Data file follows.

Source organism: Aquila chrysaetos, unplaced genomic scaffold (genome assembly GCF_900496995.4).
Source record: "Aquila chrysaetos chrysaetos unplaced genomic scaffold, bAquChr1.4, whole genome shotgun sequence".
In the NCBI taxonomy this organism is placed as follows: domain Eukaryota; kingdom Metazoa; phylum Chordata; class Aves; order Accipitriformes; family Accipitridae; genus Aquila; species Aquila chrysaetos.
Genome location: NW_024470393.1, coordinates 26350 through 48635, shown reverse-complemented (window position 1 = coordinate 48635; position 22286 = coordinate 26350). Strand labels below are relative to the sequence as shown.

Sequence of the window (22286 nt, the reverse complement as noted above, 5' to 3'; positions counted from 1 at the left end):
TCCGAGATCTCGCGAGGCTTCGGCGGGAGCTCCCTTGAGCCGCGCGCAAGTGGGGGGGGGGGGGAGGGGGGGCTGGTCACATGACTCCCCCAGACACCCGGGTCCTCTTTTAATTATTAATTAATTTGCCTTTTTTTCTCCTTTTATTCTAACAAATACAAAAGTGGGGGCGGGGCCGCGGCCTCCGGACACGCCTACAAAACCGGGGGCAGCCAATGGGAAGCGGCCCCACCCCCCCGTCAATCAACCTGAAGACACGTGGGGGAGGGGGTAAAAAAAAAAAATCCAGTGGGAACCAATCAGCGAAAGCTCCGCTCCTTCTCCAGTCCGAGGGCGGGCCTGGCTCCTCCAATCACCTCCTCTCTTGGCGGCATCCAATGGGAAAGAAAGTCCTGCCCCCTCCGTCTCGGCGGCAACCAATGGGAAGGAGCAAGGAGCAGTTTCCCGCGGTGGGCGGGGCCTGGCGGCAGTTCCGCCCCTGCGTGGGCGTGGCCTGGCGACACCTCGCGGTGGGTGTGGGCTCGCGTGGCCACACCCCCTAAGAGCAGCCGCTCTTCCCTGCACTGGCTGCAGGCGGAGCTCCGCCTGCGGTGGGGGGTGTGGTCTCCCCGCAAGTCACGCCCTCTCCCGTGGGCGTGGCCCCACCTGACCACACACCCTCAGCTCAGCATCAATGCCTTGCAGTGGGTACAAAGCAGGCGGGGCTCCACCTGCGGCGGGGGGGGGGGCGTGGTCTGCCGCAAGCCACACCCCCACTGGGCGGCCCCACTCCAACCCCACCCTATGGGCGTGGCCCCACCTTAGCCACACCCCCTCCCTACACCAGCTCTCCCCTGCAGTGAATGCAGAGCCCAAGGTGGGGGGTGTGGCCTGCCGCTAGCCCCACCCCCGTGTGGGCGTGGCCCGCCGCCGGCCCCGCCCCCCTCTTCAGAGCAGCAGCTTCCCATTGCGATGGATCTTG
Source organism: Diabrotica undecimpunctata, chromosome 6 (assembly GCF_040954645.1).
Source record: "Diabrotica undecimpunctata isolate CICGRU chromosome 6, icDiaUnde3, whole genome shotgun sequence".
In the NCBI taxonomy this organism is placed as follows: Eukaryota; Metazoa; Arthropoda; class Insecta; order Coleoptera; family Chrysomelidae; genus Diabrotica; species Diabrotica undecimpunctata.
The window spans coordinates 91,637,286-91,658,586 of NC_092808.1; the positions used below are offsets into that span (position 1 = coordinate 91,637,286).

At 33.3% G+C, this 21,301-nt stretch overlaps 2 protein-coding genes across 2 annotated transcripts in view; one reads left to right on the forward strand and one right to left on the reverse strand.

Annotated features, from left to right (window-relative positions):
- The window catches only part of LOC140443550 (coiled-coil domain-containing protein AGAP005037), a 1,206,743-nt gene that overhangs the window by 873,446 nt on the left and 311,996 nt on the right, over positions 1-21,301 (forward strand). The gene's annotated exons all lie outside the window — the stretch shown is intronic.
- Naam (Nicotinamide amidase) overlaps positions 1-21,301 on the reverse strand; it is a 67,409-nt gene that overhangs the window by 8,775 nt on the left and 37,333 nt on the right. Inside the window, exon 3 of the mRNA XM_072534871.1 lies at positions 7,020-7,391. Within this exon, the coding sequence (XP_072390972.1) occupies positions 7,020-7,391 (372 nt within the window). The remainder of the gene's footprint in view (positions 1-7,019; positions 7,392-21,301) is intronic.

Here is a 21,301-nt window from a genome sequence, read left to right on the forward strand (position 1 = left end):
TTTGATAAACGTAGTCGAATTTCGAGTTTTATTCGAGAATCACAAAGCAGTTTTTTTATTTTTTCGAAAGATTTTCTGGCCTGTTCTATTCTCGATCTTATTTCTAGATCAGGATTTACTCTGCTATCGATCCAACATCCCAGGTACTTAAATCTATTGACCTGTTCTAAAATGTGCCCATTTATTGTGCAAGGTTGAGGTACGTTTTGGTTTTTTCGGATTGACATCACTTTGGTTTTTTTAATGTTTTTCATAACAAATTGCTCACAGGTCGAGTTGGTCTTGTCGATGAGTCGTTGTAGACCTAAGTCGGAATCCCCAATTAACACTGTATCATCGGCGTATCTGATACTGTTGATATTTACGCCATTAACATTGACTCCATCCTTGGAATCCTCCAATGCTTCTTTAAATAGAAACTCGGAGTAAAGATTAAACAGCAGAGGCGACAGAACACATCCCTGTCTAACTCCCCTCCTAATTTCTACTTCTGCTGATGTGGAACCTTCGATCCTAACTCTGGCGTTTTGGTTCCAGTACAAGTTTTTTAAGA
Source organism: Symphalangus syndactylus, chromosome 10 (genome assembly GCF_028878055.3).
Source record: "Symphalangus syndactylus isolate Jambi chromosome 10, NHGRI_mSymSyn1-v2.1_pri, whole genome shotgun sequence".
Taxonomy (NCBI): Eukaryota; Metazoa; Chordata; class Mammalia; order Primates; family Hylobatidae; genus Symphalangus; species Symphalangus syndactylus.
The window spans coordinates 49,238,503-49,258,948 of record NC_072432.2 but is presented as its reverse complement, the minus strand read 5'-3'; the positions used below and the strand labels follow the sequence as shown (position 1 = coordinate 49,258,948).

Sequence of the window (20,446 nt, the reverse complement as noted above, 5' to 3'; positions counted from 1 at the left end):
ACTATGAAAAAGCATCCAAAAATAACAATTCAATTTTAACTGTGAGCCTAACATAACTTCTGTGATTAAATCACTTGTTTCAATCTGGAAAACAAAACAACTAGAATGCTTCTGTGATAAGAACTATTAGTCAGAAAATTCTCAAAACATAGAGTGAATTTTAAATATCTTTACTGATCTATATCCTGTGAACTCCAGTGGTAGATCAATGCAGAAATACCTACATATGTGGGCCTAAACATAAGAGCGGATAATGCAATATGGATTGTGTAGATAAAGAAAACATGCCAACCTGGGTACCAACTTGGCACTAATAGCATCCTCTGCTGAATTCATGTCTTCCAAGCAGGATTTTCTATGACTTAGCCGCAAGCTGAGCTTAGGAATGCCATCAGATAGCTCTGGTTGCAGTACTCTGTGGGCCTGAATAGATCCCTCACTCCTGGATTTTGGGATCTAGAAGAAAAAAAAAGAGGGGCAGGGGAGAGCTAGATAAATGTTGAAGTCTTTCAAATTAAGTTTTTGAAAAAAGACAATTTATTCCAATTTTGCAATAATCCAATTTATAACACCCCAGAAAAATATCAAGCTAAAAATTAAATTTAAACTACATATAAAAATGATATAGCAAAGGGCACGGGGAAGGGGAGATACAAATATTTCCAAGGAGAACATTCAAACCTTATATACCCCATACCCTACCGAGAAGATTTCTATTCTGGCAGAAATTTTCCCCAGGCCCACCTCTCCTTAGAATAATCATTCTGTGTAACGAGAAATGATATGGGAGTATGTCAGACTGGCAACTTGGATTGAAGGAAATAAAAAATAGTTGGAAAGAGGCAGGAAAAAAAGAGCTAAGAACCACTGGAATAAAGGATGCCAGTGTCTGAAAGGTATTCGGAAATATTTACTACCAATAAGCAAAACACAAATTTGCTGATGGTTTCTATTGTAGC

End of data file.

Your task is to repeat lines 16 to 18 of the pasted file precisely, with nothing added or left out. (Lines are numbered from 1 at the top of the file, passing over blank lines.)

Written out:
TTTGATAAACGTAGTCGAATTTCGAGTTTTATTCGAGAATCACAAAGCAGTTTTTTTATTTTTTCGAAAGATTTTCTGGCCTGTTCTATTCTCGATCTTATTTCTAGATCAGGATTTACTCTGCTATCGATCCAACATCCCAGGTACTTAAATCTATTGACCTGTTCTAAAATGTGCCCATTTATTGTGCAAGGTTGAGGTACGTTTTGGTTTTTTCGGATTGACATCACTTTGGTTTTTTTAATGTTTTTCATAACAAATTGCTCACAGGTCGAGTTGGTCTTGTCGATGAGTCGTTGTAGACCTAAGTCGGAATCCCCAATTAACACTGTATCATCGGCGTATCTGATACTGTTGATATTTACGCCATTAACATTGACTCCATCCTTGGAATCCTCCAATGCTTCTTTAAATAGAAACTCGGAGTAAAGATTAAACAGCAGAGGCGACAGAACACATCCCTGTCTAACTCCCCTCCTAATTTCTACTTCTGCTGATGTGGAACCTTCGATCCTAACTCTGGCGTTTTGGTTCCAGTACAAGTTTTTTAAGA
Source organism: Symphalangus syndactylus, chromosome 10 (genome assembly GCF_028878055.3).
Source record: "Symphalangus syndactylus isolate Jambi chromosome 10, NHGRI_mSymSyn1-v2.1_pri, whole genome shotgun sequence".